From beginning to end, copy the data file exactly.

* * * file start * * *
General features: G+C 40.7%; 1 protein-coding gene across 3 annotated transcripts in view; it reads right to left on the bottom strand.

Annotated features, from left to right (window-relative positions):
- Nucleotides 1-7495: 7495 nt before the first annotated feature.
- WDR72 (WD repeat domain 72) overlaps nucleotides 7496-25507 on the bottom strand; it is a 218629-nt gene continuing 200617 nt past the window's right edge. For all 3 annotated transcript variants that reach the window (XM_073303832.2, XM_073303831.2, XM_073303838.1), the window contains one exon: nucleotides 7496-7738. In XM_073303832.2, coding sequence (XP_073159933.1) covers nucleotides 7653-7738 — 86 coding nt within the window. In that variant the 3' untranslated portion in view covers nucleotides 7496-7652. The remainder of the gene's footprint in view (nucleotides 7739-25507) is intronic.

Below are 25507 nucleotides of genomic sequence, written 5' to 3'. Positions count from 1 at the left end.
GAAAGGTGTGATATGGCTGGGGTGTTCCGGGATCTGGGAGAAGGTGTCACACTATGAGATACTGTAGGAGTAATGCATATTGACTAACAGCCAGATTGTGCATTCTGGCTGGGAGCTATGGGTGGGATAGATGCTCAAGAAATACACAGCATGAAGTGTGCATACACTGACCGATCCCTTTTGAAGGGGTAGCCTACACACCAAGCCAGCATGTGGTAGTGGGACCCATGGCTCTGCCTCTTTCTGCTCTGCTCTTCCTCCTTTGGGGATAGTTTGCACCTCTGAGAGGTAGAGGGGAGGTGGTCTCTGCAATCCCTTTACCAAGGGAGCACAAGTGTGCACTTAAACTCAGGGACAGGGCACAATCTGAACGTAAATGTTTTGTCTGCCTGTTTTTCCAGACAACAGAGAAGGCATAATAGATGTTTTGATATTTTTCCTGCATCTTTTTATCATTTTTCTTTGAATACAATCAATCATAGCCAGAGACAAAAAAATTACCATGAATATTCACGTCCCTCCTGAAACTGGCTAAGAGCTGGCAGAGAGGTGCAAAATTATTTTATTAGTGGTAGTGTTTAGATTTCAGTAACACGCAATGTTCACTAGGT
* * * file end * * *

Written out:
General features: G+C 40.7%; 1 protein-coding gene across 3 annotated transcripts in view; it reads right to left on the bottom strand.

Annotated features, from left to right (window-relative positions):
- Nucleotides 1-7495: 7495 nt before the first annotated feature.
- WDR72 (WD repeat domain 72) overlaps nucleotides 7496-25507 on the bottom strand; it is a 218629-nt gene continuing 200617 nt past the window's right edge. For all 3 annotated transcript variants that reach the window (XM_073303832.2, XM_073303831.2, XM_073303838.1), the window contains one exon: nucleotides 7496-7738. In XM_073303832.2, coding sequence (XP_073159933.1) covers nucleotides 7653-7738 — 86 coding nt within the window. In that variant the 3' untranslated portion in view covers nucleotides 7496-7652. The remainder of the gene's footprint in view (nucleotides 7739-25507) is intronic.

Below are 25507 nucleotides of genomic sequence, written 5' to 3'. Positions count from 1 at the left end.
GAAAGGTGTGATATGGCTGGGGTGTTCCGGGATCTGGGAGAAGGTGTCACACTATGAGATACTGTAGGAGTAATGCATATTGACTAACAGCCAGATTGTGCATTCTGGCTGGGAGCTATGGGTGGGATAGATGCTCAAGAAATACACAGCATGAAGTGTGCATACACTGACCGATCCCTTTTGAAGGGGTAGCCTACACACCAAGCCAGCATGTGGTAGTGGGACCCATGGCTCTGCCTCTTTCTGCTCTGCTCTTCCTCCTTTGGGGATAGTTTGCACCTCTGAGAGGTAGAGGGGAGGTGGTCTCTGCAATCCCTTTACCAAGGGAGCACAAGTGTGCACTTAAACTCAGGGACAGGGCACAATCTGAACGTAAATGTTTTGTCTGCCTGTTTTTCCAGACAACAGAGAAGGCATAATAGATGTTTTGATATTTTTCCTGCATCTTTTTATCATTTTTCTTTGAATACAATCAATCATAGCCAGAGACAAAAAAATTACCATGAATATTCACGTCCCTCCTGAAACTGGCTAAGAGCTGGCAGAGAGGTGCAAAATTATTTTATTAGTGGTAGTGTTTAGATTTCAGTAACACGCAATGTTCACTAGGT